James Pawelski, Philosopher and Positive Psychologist, has put an acronym to William James‘ four steps to creating a habit. I mentioned this in passing before, and now I’ll introduce you to the handy acronym: SNAP

1) S: Start Strong – Launch the new habit decisively.
2) N: No exceptions – Never make an exception to the new habit.
3) A: Act when promted – Act “on every emotional prompting,” i.e. whenever you want to act on the new habit, be sure to do so!
4) P: Practice! – Do it every day. Exercise the new habit every day.

At the same time, I’ll be posting later about Changing for Good, which is a super book about the psychology of changing a habit. And the main point of that book is that you can’t take a step you’re not ready for. And James and James’ SNAP training is for the action phase of taking on a new habit or breaking an old one. There are several stages before the action phase which involve getting ready to and convincing yourself that you need to create the new habit.

But, surely if you are in the action phase, if you are ready to change something, then ask yourself every day, am I doing it? Am I doing SNAP? These are four fun questions just in order to have a structure. Enjoy!

Update: James Pawelski reminds me that the P in SNAP refers to not only daily practice of the particular habit, but more importantly to the general practice of using the will. It is focus, discipline, self-regulation. William James believed that “we need to do something strenuous every once in a while – even if it’s not directly related to the habit we are trying to create. This, he believes, will keep our wills strong and in good shape,” says James Pawelski.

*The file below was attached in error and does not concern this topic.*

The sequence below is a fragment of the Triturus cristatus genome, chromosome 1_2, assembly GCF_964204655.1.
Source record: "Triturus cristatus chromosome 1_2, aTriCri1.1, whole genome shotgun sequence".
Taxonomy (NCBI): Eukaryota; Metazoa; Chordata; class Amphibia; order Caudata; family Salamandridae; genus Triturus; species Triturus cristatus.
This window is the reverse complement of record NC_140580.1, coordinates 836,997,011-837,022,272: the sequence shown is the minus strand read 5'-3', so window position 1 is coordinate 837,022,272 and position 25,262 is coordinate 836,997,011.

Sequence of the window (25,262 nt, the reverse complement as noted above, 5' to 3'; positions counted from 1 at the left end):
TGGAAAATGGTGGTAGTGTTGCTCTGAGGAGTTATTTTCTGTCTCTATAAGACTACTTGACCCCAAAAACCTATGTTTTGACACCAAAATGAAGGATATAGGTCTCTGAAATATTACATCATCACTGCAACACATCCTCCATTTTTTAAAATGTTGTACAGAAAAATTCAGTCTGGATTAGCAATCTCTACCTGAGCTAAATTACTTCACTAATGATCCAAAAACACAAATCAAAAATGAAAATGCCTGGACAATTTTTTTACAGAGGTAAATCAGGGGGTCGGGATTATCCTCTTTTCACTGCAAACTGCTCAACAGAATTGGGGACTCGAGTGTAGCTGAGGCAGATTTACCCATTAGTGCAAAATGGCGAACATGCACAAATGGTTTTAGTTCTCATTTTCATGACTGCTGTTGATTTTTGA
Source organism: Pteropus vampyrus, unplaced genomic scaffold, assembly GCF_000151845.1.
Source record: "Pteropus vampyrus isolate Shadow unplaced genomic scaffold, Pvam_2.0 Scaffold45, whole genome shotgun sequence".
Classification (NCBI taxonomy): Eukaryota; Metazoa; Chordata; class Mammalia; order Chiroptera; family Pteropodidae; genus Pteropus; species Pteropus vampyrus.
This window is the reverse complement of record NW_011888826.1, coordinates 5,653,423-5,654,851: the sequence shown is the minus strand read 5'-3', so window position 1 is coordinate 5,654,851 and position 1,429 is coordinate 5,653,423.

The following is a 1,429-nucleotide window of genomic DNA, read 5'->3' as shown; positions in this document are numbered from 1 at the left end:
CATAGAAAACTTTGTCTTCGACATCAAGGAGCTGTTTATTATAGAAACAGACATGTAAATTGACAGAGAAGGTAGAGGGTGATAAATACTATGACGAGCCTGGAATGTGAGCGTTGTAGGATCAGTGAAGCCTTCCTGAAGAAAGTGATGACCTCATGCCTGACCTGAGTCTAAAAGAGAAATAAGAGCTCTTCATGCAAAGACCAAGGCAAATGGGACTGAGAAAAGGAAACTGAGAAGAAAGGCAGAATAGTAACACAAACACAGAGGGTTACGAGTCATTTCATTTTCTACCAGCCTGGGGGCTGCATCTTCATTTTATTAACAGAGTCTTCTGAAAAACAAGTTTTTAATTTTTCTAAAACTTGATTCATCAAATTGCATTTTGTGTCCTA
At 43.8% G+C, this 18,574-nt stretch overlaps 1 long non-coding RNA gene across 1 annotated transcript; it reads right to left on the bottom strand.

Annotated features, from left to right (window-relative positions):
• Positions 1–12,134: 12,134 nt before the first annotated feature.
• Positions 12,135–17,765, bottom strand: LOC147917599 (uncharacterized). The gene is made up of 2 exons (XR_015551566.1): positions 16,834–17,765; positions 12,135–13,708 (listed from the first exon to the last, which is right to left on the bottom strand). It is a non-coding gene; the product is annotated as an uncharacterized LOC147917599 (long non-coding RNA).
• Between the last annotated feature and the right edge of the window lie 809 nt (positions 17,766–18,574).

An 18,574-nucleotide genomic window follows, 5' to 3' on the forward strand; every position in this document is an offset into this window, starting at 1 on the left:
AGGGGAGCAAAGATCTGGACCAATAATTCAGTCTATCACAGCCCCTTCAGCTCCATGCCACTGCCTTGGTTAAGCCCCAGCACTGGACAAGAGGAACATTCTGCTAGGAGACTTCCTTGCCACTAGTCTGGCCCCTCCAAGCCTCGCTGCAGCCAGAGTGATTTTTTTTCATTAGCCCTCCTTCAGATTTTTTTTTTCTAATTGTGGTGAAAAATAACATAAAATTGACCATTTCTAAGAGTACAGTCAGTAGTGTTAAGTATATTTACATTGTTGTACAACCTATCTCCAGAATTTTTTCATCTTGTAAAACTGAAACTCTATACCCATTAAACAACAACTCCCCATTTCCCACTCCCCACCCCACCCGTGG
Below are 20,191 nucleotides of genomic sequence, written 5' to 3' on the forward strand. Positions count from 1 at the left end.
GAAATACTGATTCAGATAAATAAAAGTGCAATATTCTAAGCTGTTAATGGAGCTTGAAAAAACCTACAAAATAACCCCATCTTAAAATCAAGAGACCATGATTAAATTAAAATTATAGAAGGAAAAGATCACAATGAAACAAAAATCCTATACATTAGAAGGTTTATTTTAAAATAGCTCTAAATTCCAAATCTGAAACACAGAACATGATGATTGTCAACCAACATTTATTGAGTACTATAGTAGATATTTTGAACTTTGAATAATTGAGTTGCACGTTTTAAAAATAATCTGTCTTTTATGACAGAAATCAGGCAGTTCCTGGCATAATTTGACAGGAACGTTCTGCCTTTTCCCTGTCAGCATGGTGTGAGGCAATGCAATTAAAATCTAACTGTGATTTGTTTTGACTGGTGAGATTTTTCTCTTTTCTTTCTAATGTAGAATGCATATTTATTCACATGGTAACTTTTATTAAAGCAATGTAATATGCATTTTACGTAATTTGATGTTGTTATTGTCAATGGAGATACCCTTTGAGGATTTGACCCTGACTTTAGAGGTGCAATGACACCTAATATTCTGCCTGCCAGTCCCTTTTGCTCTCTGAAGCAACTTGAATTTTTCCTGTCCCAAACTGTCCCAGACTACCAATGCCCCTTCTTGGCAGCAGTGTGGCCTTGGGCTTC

One Comment

  1. Posted Monday October 16, 2006 at 7:08 pm | Permalink

    Great post – thanks so much!

3 Trackbacks

  1. […] senia.com 1) S: Start Strong – Launch the new habit decisively. 2) N: No exceptions – Never make an exception to the new habit. 3) A: Act when promted – Act “on every emotional prompting,” i.e. whenever you want to act on the new habit, be sure to do so! 4) P: Practice! – Do it every day. Exercise the new habit every day. […]

  2. By senia.com » on Saturday July 29, 2006 at 4:20 pm

    […] […]

  3. […] there are GOOD constraints which are forever constraints, which is very useful in certain cases (no alcohol for an alcoholic, no processed sugar for someone with particular health issues).  In fact, William James who argued for “no exception” to the new habit and Samuel Johnson who said, “Abstinence is as easy to me as temperance would be difficult” both agree that those constraints which are firm and permanent are better.  That is for you to decide.  […]